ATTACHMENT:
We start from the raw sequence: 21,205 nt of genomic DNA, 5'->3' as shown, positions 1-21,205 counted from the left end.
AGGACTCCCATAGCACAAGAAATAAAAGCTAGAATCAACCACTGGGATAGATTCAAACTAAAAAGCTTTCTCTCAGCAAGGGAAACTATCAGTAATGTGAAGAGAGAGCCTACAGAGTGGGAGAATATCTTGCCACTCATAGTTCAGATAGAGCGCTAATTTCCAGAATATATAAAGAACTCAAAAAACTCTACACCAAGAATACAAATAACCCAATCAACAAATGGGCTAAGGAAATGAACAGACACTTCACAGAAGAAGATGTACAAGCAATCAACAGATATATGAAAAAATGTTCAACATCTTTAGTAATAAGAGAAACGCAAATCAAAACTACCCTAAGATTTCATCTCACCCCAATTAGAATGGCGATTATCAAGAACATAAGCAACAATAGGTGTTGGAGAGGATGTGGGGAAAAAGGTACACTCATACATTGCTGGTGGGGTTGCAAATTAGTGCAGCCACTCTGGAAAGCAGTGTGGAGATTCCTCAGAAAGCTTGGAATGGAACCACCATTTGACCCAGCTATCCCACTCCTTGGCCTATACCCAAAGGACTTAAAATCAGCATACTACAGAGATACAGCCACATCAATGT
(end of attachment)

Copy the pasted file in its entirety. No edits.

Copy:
We start from the raw sequence: 21,205 nt of genomic DNA, 5'->3' as shown, positions 1-21,205 counted from the left end.
AGGACTCCCATAGCACAAGAAATAAAAGCTAGAATCAACCACTGGGATAGATTCAAACTAAAAAGCTTTCTCTCAGCAAGGGAAACTATCAGTAATGTGAAGAGAGAGCCTACAGAGTGGGAGAATATCTTGCCACTCATAGTTCAGATAGAGCGCTAATTTCCAGAATATATAAAGAACTCAAAAAACTCTACACCAAGAATACAAATAACCCAATCAACAAATGGGCTAAGGAAATGAACAGACACTTCACAGAAGAAGATGTACAAGCAATCAACAGATATATGAAAAAATGTTCAACATCTTTAGTAATAAGAGAAACGCAAATCAAAACTACCCTAAGATTTCATCTCACCCCAATTAGAATGGCGATTATCAAGAACATAAGCAACAATAGGTGTTGGAGAGGATGTGGGGAAAAAGGTACACTCATACATTGCTGGTGGGGTTGCAAATTAGTGCAGCCACTCTGGAAAGCAGTGTGGAGATTCCTCAGAAAGCTTGGAATGGAACCACCATTTGACCCAGCTATCCCACTCCTTGGCCTATACCCAAAGGACTTAAAATCAGCATACTACAGAGATACAGCCACATCAATGT